Friday, April 27, 2007

Reviews in Brief - French Cinema

Pola X
Taking the great undiscovered masterpiece of 19th-century American literature as its source, Leos Carax's 2002 film can't help but disappoint. Herman Melville's Pierre remains so baffling a work with its hodgepodge of literary styles, its dry humor, and its plot compounded of incest and madness that it still awaits admission to the literary cannon. Carax's film, despite its deft camerawork and impressive visuals fails to capture either the mystery or offhand inclusiveness of its source and turns endlessly inventive and fascinating material into a tedious cinematic exercise. Only one added element, the experiemental communal orchestra with whom Pierre lives, arouses any interest on the viewer's part, but cannot replace such elements from the novel as Plotinus Plinlimmon and his pamphlet that add both metaphysical weight and narrative pull to the original work. In addition, the film features one of the worst performances in recent memory. Katerina Golubeva, so natural in Bruno Dumont's Twentynine Palms, contributes a dreadfully mannered performance as the "mysterious" Isabel, compounded of nearly incomprehensible speech and self-consciously distressed facial expressions. Carax deserves praise for attempting to bring Melville's masterpiece to the screen, but his film neither does justice to the source material nor uses it as a basis for creating a new work of art.

La Haine
Roughly two-thirds of the way through Mathieu Kossovitz's 1995 film, the three leads, poor kids from the housing projects surrounding Paris, encounter a bizarre old man in a public bathroom. In town to collect payment from an acquantainance known as Asterix, the three kids stop off in the bathroom, where the man regales them with an unsolicited story of his trip to a Siberian labor camp. Crammed into cattle cars, the prisoners were only allowed to use the bathroom when the train came to one of its infrequent stops. One of the man's friends, self-concious about defecating in front of others, went off into the woods. The train left without him and he froze to death. As the man finishes his story, he wishes his interlocutors a good day and leaves. "Why is he telling us this?" the kids wonder.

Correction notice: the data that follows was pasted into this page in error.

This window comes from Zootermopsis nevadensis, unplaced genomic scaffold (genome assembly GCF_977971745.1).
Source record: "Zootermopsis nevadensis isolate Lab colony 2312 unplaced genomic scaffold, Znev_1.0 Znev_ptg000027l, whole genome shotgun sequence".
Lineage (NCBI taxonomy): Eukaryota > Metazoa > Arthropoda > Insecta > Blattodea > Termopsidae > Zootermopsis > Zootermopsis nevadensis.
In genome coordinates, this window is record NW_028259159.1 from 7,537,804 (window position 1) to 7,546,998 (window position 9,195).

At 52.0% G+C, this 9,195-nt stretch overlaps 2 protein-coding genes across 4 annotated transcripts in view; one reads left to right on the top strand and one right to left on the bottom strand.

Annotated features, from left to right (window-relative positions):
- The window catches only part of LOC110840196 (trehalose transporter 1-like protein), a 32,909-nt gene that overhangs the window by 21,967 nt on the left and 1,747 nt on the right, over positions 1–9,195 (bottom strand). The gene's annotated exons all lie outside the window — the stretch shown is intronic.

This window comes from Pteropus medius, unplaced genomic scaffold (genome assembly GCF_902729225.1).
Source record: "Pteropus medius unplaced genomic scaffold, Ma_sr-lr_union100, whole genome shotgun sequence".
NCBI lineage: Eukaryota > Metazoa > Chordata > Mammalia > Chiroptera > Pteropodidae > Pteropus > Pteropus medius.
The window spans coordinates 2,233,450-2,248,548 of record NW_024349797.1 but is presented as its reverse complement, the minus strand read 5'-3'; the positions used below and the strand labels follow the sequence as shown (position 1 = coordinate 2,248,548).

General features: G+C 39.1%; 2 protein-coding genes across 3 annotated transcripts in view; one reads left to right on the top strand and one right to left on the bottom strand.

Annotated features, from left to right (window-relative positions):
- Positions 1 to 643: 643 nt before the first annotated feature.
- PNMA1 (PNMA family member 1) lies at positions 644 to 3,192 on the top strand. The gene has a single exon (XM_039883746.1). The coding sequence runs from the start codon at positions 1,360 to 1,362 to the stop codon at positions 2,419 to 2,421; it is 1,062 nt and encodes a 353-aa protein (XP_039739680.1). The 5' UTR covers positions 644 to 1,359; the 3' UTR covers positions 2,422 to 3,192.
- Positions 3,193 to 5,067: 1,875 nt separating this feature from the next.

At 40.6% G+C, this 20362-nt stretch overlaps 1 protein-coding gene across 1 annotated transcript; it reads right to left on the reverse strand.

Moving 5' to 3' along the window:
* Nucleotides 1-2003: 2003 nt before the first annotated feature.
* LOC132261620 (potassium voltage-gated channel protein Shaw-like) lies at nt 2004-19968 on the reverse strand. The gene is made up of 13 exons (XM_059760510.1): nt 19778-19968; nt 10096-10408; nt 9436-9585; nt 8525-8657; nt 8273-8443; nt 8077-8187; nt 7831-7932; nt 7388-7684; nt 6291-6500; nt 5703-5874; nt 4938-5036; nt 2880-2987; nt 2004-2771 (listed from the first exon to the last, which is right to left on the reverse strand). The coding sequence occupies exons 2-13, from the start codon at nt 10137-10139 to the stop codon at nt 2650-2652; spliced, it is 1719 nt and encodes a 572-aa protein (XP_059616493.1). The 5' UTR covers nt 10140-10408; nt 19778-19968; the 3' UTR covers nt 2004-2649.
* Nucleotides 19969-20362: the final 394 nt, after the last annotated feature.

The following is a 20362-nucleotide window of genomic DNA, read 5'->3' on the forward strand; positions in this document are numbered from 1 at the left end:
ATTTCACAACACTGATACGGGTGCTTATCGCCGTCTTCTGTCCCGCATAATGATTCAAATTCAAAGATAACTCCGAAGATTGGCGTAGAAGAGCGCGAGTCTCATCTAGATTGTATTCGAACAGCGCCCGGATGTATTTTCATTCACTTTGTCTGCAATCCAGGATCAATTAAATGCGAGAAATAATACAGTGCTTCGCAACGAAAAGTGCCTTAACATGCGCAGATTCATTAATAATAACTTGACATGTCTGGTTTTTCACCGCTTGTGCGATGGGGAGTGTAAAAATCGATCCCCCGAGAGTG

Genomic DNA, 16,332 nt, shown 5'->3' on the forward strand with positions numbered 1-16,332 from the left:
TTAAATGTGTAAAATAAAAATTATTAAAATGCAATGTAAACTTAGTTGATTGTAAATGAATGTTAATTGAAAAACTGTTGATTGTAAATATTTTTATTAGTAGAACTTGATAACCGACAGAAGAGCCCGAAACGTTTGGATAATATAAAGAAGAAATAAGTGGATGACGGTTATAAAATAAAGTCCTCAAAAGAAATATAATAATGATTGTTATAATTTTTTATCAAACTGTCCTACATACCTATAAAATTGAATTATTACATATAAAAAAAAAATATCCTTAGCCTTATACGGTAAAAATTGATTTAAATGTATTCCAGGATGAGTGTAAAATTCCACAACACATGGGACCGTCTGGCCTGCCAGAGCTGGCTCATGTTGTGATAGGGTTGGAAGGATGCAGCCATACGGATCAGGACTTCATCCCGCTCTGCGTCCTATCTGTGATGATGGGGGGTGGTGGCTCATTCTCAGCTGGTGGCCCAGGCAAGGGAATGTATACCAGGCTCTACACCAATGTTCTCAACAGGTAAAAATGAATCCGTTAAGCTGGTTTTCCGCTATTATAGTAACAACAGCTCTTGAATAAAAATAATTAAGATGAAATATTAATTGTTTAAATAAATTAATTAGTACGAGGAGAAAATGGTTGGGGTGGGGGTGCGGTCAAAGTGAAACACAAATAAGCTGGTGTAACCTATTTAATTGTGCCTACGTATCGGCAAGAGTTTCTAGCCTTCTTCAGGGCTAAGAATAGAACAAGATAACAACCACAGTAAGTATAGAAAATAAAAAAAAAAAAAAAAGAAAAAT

This story, whose depiction of a brutal existance parallels the young men's, casts a spell over the remaining third of the film, as the kids fail to get their money from a drug-addled Asterix, get arrested and abused by the police, miss their train, and finally engage in a deadly encounter with skinheads. Despite these parallels, however, the old man's story's essential significance remains difficult to pin down. It is one of those mysterious elements that cannot be easily assimilated but adds to the overall texture of the film.

The film itself, shot in gritty black and white, is one of the most arresting portraits of urban angst commited to celluloid. From the opening footage of erupting riots set to Bob Marley's "Burnin' and Lootin'" to the devastating finale, Kossovitz's film is unrelentingly savage, but also refreshingly human, particularly in its depiction of the three leads, who, thanks to sensitive performances from Vincent Cassel, Hubert Kounde and Said Taghmaoui, give potent expression to the plight of France's disenfranchised youth. At the end of the film, Kossovitz's narrative has led to its inevitable outcome, but the image of the old man remains apart, something that cannot be contained by the film's conclusion.

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